Saturday, August 11, 2007


We go to the fair...

Spent the afternoon over at the Crook County Fair in Prineville. No admission, no charge for parking: imagine that. Mostly we sat in one of the big sheds and watching the FFA-4-H auctions of lambs and hogs.

The Oregon Farm Bureau supplied free pints of bottled water to everyone. We appreciated it: the shed was warm, dry and dusty. Imagine, the Farm Bureau. Thank you, folks!

Crook County still has a lot of agriculture, so there was a lot of young people's stock. Pretty small midway, a half-dozen rides, so you know it isn't a big-time production. That suits me just fine. Lots of farm and ranch families—most of the ranching is small scale, anymore, and part-time. Small ranchers just can't make it; the cost of land, too, means high payments, and it's harder and harder to get a place going. I don't think very many people can do it. I see big new homes on maybe forty acres with fancy horse barns and a covered arena, a few cows and some nice-looking horses...and there's not way a place like that can ever be self-sustaining. Hobby ranching. There was be a fortune in horses in this part of the state.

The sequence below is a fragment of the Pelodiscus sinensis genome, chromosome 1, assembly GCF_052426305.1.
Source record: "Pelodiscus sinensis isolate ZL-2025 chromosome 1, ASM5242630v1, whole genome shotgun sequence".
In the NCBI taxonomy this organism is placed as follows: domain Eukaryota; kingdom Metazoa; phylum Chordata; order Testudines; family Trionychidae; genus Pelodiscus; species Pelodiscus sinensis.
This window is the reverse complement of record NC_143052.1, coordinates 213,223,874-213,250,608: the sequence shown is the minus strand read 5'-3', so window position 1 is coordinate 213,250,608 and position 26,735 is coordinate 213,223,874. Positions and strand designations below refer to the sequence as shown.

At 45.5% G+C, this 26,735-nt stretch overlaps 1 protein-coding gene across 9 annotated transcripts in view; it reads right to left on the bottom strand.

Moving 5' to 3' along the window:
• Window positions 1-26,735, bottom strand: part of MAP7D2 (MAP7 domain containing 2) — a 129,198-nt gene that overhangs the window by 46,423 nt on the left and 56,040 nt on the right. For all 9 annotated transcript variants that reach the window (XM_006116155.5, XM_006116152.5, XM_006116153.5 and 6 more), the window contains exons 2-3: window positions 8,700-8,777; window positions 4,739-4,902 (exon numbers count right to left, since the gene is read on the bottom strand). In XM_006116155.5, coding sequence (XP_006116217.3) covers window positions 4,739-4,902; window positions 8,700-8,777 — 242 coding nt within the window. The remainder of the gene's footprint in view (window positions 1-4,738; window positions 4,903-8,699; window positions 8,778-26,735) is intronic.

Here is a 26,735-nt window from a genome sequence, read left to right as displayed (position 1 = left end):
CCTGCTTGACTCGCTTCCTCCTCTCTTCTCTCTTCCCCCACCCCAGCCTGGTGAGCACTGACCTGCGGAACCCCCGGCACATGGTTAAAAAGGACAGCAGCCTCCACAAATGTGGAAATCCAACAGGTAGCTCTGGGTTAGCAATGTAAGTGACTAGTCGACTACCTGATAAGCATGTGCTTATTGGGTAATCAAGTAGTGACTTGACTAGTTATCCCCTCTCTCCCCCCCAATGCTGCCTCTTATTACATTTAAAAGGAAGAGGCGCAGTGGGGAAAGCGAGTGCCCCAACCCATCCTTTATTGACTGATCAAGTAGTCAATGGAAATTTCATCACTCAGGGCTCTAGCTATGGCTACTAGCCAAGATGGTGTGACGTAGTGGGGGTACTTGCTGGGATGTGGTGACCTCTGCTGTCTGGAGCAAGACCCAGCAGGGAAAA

One hundred years ago, sheep were brought into central Oregon in huge numbers. Up until then it was all horses and cows. Prineville was home to a group known as the Central Oregon Sheep Shooters Association. There was a lot of hostility between sheep ranchers and the cattle and horse people. Competition for grazing. Thousands of sheep were killed by night riders, sheep-herders were intimidated and beaten.

The land still hasn't recovered from over-grazing. It maybe never will. Over east of Prineville. on one of the tributaries of the Crooked River is a stream named Camp Creek: it's been studied and parts of it have been rehabilitated, and it's famous in books on range management, conservation, resource stability, and greedy ranching. The photos on the web site are graphic. Still, the ranchers promote themselves as the real guardians of the open spaces of the west. Go over toward the town of John Day, along the south fork of the John Day river and the river-banks are naked and muddy, cows standing in the water, not a willow in sight, and god help any fish in there. I've been on the middle fork of the John Day, too, and it's the same scene. Nobody fences cattle out of the creeks and so the water is warm, muddy and fouled. Stewards of the land, uh-huh, guardians of nature...

But. The ranchers and farmers at the fair were happy and out-going. They treated us like one of their own. Nobody looked at my clothes or the way I am, or anything; they were open and friendly. That's the way it is: we're all in this together, but we're as often standing on opposite sides of a line as we are standing on the same side.

Is that or is it not a life lesson?

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